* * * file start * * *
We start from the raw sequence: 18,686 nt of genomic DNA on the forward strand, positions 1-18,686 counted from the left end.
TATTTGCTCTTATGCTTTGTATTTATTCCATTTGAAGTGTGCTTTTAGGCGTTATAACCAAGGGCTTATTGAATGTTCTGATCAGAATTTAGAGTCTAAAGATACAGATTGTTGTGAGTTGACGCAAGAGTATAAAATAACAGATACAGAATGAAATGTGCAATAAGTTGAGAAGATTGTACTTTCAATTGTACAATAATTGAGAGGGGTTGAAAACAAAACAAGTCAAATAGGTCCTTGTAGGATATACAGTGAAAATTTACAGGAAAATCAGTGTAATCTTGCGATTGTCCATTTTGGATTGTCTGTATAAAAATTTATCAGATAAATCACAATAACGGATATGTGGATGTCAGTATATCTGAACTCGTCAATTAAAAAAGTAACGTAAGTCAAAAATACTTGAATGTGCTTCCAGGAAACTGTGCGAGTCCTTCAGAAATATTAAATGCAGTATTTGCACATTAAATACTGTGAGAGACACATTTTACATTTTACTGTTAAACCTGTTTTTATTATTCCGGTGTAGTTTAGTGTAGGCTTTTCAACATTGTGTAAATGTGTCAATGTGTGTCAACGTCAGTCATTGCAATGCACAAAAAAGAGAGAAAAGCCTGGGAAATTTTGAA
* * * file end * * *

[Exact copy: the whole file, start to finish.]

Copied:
We start from the raw sequence: 18,686 nt of genomic DNA on the forward strand, positions 1-18,686 counted from the left end.
TATTTGCTCTTATGCTTTGTATTTATTCCATTTGAAGTGTGCTTTTAGGCGTTATAACCAAGGGCTTATTGAATGTTCTGATCAGAATTTAGAGTCTAAAGATACAGATTGTTGTGAGTTGACGCAAGAGTATAAAATAACAGATACAGAATGAAATGTGCAATAAGTTGAGAAGATTGTACTTTCAATTGTACAATAATTGAGAGGGGTTGAAAACAAAACAAGTCAAATAGGTCCTTGTAGGATATACAGTGAAAATTTACAGGAAAATCAGTGTAATCTTGCGATTGTCCATTTTGGATTGTCTGTATAAAAATTTATCAGATAAATCACAATAACGGATATGTGGATGTCAGTATATCTGAACTCGTCAATTAAAAAAGTAACGTAAGTCAAAAATACTTGAATGTGCTTCCAGGAAACTGTGCGAGTCCTTCAGAAATATTAAATGCAGTATTTGCACATTAAATACTGTGAGAGACACATTTTACATTTTACTGTTAAACCTGTTTTTATTATTCCGGTGTAGTTTAGTGTAGGCTTTTCAACATTGTGTAAATGTGTCAATGTGTGTCAACGTCAGTCATTGCAATGCACAAAAAAGAGAGAAAAGCCTGGGAAATTTTGAA